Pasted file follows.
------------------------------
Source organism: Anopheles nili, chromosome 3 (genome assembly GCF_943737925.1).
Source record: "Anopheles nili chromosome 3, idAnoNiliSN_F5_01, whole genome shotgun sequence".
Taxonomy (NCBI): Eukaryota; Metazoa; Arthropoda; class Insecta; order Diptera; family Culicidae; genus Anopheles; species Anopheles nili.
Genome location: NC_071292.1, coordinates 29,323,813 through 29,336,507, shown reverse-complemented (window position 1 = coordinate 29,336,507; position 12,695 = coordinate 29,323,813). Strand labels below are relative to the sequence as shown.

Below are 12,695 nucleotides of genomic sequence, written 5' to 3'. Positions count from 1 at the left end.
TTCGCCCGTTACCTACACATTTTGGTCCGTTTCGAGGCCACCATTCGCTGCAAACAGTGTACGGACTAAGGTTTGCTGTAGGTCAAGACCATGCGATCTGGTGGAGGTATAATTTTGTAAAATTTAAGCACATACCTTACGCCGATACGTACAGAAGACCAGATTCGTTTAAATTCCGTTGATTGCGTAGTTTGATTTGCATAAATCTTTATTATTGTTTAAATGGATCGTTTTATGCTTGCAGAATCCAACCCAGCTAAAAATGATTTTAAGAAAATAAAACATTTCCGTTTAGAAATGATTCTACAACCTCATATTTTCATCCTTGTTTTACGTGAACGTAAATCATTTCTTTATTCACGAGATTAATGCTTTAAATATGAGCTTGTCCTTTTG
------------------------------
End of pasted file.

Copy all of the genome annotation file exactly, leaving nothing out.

Source organism: Anopheles nili, chromosome 3 (genome assembly GCF_943737925.1).
Source record: "Anopheles nili chromosome 3, idAnoNiliSN_F5_01, whole genome shotgun sequence".
Taxonomy (NCBI): Eukaryota; Metazoa; Arthropoda; class Insecta; order Diptera; family Culicidae; genus Anopheles; species Anopheles nili.
Genome location: NC_071292.1, coordinates 29,323,813 through 29,336,507, shown reverse-complemented (window position 1 = coordinate 29,336,507; position 12,695 = coordinate 29,323,813). Strand labels below are relative to the sequence as shown.

Below are 12,695 nucleotides of genomic sequence, written 5' to 3'. Positions count from 1 at the left end.
TTCGCCCGTTACCTACACATTTTGGTCCGTTTCGAGGCCACCATTCGCTGCAAACAGTGTACGGACTAAGGTTTGCTGTAGGTCAAGACCATGCGATCTGGTGGAGGTATAATTTTGTAAAATTTAAGCACATACCTTACGCCGATACGTACAGAAGACCAGATTCGTTTAAATTCCGTTGATTGCGTAGTTTGATTTGCATAAATCTTTATTATTGTTTAAATGGATCGTTTTATGCTTGCAGAATCCAACCCAGCTAAAAATGATTTTAAGAAAATAAAACATTTCCGTTTAGAAATGATTCTACAACCTCATATTTTCATCCTTGTTTTACGTGAACGTAAATCATTTCTTTATTCACGAGATTAATGCTTTAAATATGAGCTTGTCCTTTTG